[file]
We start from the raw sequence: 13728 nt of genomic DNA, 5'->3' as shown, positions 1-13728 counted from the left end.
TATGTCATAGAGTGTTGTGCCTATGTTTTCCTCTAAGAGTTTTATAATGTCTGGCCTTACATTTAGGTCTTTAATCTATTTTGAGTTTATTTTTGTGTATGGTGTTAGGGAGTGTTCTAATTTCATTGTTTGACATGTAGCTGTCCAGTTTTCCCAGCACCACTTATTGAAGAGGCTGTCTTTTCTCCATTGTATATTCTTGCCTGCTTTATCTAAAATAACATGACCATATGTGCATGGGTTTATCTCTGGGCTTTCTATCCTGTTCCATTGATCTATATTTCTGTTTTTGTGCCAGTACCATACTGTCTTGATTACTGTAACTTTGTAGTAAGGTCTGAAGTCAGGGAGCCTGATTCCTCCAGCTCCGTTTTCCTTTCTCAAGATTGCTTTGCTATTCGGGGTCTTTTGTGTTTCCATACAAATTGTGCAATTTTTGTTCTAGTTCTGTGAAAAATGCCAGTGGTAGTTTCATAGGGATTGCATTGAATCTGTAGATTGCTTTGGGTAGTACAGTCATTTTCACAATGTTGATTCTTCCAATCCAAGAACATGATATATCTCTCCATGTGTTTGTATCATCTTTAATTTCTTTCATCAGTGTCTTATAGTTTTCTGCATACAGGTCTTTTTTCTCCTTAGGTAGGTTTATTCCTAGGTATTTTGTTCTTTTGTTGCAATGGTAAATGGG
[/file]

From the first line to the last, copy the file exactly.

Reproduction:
We start from the raw sequence: 13728 nt of genomic DNA, 5'->3' as shown, positions 1-13728 counted from the left end.
TATGTCATAGAGTGTTGTGCCTATGTTTTCCTCTAAGAGTTTTATAATGTCTGGCCTTACATTTAGGTCTTTAATCTATTTTGAGTTTATTTTTGTGTATGGTGTTAGGGAGTGTTCTAATTTCATTGTTTGACATGTAGCTGTCCAGTTTTCCCAGCACCACTTATTGAAGAGGCTGTCTTTTCTCCATTGTATATTCTTGCCTGCTTTATCTAAAATAACATGACCATATGTGCATGGGTTTATCTCTGGGCTTTCTATCCTGTTCCATTGATCTATATTTCTGTTTTTGTGCCAGTACCATACTGTCTTGATTACTGTAACTTTGTAGTAAGGTCTGAAGTCAGGGAGCCTGATTCCTCCAGCTCCGTTTTCCTTTCTCAAGATTGCTTTGCTATTCGGGGTCTTTTGTGTTTCCATACAAATTGTGCAATTTTTGTTCTAGTTCTGTGAAAAATGCCAGTGGTAGTTTCATAGGGATTGCATTGAATCTGTAGATTGCTTTGGGTAGTACAGTCATTTTCACAATGTTGATTCTTCCAATCCAAGAACATGATATATCTCTCCATGTGTTTGTATCATCTTTAATTTCTTTCATCAGTGTCTTATAGTTTTCTGCATACAGGTCTTTTTTCTCCTTAGGTAGGTTTATTCCTAGGTATTTTGTTCTTTTGTTGCAATGGTAAATGGG